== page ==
Fatima and Russia’s New War

by John Vennari


No student of the true Message of Fatima is surprised by the war now erupting between Georgia and Russia. For over twenty-four years since Pope John Paul II’s consecration of the world to the Immaculate Heart of Mary in 1984, Father Nicholas Gruner’s The Fatima Crusader, and other concerned Catholics (including Catholic Family News), have insisted that Russia has not converted and we still await the period of peace promised by Our Blessed Mother.

The conversion of Russia and period of peace can only come about by the Pope, in union with the world’s bishops, on one day in a solemn public ceremony, consecrating Russia by name to the Immaculate Heart of Mary. These simple conditions laid down by the Mother of God are not yet fulfilled.

Those who have warned for years that hostilities with Russia will break out at some future date were often laughed to scorn. “Russia is our ally now!”, they would insist.


Worse, too, many would retort, “I saw a report on EWTN that said the Consecration is accomplished, so there’s no further need to pester the Holy Father for the Consecration of Russia.” Such statements come from an apparent willful blindness to the true condition of the world around us. It indicates a mind cut off from reality.

But not everyone is blind. Since hostilities broke out on August 8, a number of those in the secular media frankly admit their belief that the Cold War never really came to a close. Even secular journalists note that since the alleged collapse of Communism, we have not seen a period of peace, nor have we seen evidence that Moscow wants to relinquish control over its satellite states.

In an August 12 article titled “The Russian Empire Strikes Back”, Time magazine noted that since the “collapse” of the Soviet Union 17 years ago, “Washington in particular has deluded itself into believing that it was somehow a real competitor to Russia in the southern tier of the former Soviet Union — that is, the eight states that make up the Caucasus and the former Soviet Central Asia. Washington acted as if these states were truly independent and sovereign, immune from the influence of the old metropolitan center, Moscow. Washington deliberately ignored how Russia held on to its military bases in the southern tier, how the successor to the KGB stayed more plugged into intelligence from the area than the CIA ever hoped to, and how local leaders flew to Moscow to clear all important decisions…”1


Robert Baer, the author of the article, goes on to say he had been in Tajikistan in the early 1990s during its civil war; and was evacuated from the embassy by Russia’s 201st Motorized Rifle Division. “The Russian officers who commanded the unit”, said Baer, “were proud that the Red Army had held together through the breakup of the Soviet Union”, even though the army’s mission was to aid the United States during Tajikistan’s war.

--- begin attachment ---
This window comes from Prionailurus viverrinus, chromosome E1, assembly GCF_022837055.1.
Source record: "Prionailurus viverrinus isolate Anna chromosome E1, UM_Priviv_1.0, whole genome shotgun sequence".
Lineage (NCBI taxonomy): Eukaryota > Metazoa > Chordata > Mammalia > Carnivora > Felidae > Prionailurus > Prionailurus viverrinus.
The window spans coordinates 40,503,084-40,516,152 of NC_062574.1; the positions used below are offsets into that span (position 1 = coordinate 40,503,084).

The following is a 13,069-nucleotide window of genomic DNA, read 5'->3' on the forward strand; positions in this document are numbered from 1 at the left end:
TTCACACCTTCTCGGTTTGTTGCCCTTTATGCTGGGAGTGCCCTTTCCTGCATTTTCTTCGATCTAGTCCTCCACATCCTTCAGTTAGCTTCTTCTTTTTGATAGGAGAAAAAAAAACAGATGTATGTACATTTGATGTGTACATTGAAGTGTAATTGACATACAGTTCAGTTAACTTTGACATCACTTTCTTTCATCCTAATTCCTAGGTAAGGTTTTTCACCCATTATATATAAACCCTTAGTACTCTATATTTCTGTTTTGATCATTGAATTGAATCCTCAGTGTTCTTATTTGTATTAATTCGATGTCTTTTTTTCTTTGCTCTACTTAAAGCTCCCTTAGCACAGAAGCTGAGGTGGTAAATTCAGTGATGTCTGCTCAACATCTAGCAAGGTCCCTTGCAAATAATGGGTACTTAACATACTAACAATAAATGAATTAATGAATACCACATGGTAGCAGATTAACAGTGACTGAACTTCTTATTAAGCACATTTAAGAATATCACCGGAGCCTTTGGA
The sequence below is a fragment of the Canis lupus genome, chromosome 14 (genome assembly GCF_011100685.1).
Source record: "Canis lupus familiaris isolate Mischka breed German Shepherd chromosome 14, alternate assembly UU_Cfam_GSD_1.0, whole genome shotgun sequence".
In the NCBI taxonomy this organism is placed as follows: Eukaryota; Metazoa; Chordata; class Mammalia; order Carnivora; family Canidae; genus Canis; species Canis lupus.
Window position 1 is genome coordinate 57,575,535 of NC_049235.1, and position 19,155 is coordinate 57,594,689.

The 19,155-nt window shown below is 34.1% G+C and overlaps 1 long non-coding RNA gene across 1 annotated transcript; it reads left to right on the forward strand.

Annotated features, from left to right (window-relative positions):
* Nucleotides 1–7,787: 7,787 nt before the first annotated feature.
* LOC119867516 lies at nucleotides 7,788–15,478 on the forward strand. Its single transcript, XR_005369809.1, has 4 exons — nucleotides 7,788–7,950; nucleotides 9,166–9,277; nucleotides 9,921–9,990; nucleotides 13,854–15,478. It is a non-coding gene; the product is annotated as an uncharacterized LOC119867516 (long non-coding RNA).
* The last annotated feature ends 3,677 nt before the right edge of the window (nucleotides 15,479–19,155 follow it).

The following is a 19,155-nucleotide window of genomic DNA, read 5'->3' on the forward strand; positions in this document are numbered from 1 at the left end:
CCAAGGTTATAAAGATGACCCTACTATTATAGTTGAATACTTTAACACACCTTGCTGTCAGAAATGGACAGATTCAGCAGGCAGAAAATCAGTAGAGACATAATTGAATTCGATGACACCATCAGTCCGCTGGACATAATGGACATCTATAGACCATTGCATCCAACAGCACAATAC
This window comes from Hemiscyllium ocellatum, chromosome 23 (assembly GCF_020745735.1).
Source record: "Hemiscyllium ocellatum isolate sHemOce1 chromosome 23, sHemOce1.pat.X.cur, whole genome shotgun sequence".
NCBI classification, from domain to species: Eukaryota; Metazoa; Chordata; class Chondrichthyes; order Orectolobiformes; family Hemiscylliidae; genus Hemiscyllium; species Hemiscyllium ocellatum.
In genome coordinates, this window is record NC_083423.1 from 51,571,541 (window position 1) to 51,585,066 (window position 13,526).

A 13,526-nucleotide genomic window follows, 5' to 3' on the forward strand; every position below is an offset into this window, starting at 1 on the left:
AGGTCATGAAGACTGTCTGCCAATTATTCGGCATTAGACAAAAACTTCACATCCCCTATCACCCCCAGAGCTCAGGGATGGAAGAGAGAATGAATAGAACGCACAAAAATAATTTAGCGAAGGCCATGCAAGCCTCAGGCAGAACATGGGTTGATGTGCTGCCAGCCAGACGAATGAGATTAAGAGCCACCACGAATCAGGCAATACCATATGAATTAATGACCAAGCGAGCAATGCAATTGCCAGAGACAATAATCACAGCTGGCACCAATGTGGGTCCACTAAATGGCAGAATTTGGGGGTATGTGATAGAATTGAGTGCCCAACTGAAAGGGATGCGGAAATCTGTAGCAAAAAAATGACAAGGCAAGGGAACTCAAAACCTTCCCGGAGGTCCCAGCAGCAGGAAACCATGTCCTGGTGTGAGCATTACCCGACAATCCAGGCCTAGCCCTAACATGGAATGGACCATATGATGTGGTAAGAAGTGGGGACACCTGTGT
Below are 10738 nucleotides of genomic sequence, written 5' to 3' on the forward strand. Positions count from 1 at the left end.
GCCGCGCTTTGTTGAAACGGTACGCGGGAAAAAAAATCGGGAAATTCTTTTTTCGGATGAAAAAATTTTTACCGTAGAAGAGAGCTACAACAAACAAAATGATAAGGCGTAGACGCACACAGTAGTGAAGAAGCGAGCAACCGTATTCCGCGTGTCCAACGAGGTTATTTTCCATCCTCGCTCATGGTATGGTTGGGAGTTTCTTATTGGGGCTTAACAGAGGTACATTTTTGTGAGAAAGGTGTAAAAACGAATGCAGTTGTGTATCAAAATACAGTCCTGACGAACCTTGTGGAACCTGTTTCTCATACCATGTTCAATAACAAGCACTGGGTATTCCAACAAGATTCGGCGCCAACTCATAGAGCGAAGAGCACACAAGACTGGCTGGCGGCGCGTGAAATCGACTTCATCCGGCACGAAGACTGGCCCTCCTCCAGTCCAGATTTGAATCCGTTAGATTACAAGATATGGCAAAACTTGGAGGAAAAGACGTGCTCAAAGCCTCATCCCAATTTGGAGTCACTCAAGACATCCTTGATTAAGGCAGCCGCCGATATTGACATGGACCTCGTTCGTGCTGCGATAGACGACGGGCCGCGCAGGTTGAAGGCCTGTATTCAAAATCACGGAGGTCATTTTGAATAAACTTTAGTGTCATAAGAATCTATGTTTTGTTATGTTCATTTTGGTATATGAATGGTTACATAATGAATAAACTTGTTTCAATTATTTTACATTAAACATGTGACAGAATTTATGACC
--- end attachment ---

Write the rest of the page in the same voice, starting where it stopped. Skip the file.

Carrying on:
In similar vein, Dr. Ivan Eland of the Independent Institute, who has been Director of Defense Policy Studies at the Cato Institute, and spent 15 years working for Congress on national security issues, noted on August 16, “…contrary to Secretary [Condoleezza] Rice’s implication, Russia is not bringing back the Cold War. In fact, it never ended.”2

Those who live in the region likewise attest to the fact that there is yet no period of peace. The Financial Times spoke of Anna Kuzayeva, a South Ossetian woman who spent two nights in a cellar with 300 people and rotting corpses under a school in Tskhinvali before being taken to a refugee camp by Russian soldiers. Kuzayeva said, “This war will continue. It’s been going on in various ways for 15 years.”3


And Simon Jenkins, writing in the Guardian, noted: “Every student of the Caucasus has known since the fall of the Soviet empire that this part of the world was an explosion waiting to happen … there were too many old scores to settle, too much territory in dispute and too much wealth at stake…”4

These writers clearly recognize that no miraculous period of peace, no permanent order of tranquility, has swept the world.

If this is clear to even secular commentators, why is it apparently unclear to those who were entrusted with the task of consecrating Russia itself? In June of 2000, did we not read the absurd statement in the Vatican document “The Message of Fatima” that “any further discussion or request [for the Consecration of Russia] is without basis”? Did we not witness this insanity repeated in Cardinal Bertone’s recently-released book The Last Secret of Fatima in which he reiterates the claim that the Consecration requested by Our Lady of Fatima has been accomplished?


Any Church official of whatever rank who continues this charade not only mocks Our Blessed Mother — who is quite specific when She asks for the consecration of “Russia” and not “the world” (as Sister Lucy made clear many times during her life)5 — but also delivers the people over to despair. They effectively block Heaven’s only true solution. In the little-known revelation of Our Lady to Sister Lucy in May 1952, which is recounted in Il Pellegrinaggio Della Meraviglie, published under the auspices of the Italian episcopate, the Virgin Mary said, “Make it known to the Holy Father that I am always awaiting the Consecration of Russia to My Immaculate Heart. Without the Consecration, Russia will not be able to convert, nor will the world have peace.”